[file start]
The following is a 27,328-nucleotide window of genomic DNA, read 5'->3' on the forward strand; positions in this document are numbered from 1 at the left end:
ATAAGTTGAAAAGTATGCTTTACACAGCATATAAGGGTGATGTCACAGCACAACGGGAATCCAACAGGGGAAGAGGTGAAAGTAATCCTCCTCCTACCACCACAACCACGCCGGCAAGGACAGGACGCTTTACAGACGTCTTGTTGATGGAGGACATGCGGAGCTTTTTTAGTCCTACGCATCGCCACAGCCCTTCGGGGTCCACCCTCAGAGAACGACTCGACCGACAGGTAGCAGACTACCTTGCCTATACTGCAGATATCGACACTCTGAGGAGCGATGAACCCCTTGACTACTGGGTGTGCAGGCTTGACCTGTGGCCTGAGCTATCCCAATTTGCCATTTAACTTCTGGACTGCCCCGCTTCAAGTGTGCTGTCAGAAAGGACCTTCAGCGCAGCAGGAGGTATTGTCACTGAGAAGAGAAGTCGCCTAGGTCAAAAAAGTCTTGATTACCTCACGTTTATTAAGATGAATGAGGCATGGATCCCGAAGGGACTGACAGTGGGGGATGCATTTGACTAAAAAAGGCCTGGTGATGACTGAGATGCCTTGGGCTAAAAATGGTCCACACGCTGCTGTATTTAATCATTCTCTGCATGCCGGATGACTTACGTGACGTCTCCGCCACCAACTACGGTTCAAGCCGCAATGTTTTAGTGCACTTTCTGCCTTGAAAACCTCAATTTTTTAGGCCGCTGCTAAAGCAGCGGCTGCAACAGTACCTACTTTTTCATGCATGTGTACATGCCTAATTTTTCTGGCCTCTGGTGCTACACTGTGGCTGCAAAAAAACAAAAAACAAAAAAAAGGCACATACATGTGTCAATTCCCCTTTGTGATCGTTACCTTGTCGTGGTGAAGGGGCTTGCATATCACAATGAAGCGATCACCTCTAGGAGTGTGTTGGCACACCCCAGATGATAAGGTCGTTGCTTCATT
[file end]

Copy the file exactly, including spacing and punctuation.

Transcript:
The following is a 27,328-nucleotide window of genomic DNA, read 5'->3' on the forward strand; positions in this document are numbered from 1 at the left end:
ATAAGTTGAAAAGTATGCTTTACACAGCATATAAGGGTGATGTCACAGCACAACGGGAATCCAACAGGGGAAGAGGTGAAAGTAATCCTCCTCCTACCACCACAACCACGCCGGCAAGGACAGGACGCTTTACAGACGTCTTGTTGATGGAGGACATGCGGAGCTTTTTTAGTCCTACGCATCGCCACAGCCCTTCGGGGTCCACCCTCAGAGAACGACTCGACCGACAGGTAGCAGACTACCTTGCCTATACTGCAGATATCGACACTCTGAGGAGCGATGAACCCCTTGACTACTGGGTGTGCAGGCTTGACCTGTGGCCTGAGCTATCCCAATTTGCCATTTAACTTCTGGACTGCCCCGCTTCAAGTGTGCTGTCAGAAAGGACCTTCAGCGCAGCAGGAGGTATTGTCACTGAGAAGAGAAGTCGCCTAGGTCAAAAAAGTCTTGATTACCTCACGTTTATTAAGATGAATGAGGCATGGATCCCGAAGGGACTGACAGTGGGGGATGCATTTGACTAAAAAAGGCCTGGTGATGACTGAGATGCCTTGGGCTAAAAATGGTCCACACGCTGCTGTATTTAATCATTCTCTGCATGCCGGATGACTTACGTGACGTCTCCGCCACCAACTACGGTTCAAGCCGCAATGTTTTAGTGCACTTTCTGCCTTGAAAACCTCAATTTTTTAGGCCGCTGCTAAAGCAGCGGCTGCAACAGTACCTACTTTTTCATGCATGTGTACATGCCTAATTTTTCTGGCCTCTGGTGCTACACTGTGGCTGCAAAAAAACAAAAAACAAAAAAAAGGCACATACATGTGTCAATTCCCCTTTGTGATCGTTACCTTGTCGTGGTGAAGGGGCTTGCATATCACAATGAAGCGATCACCTCTAGGAGTGTGTTGGCACACCCCAGATGATAAGGTCGTTGCTTCATT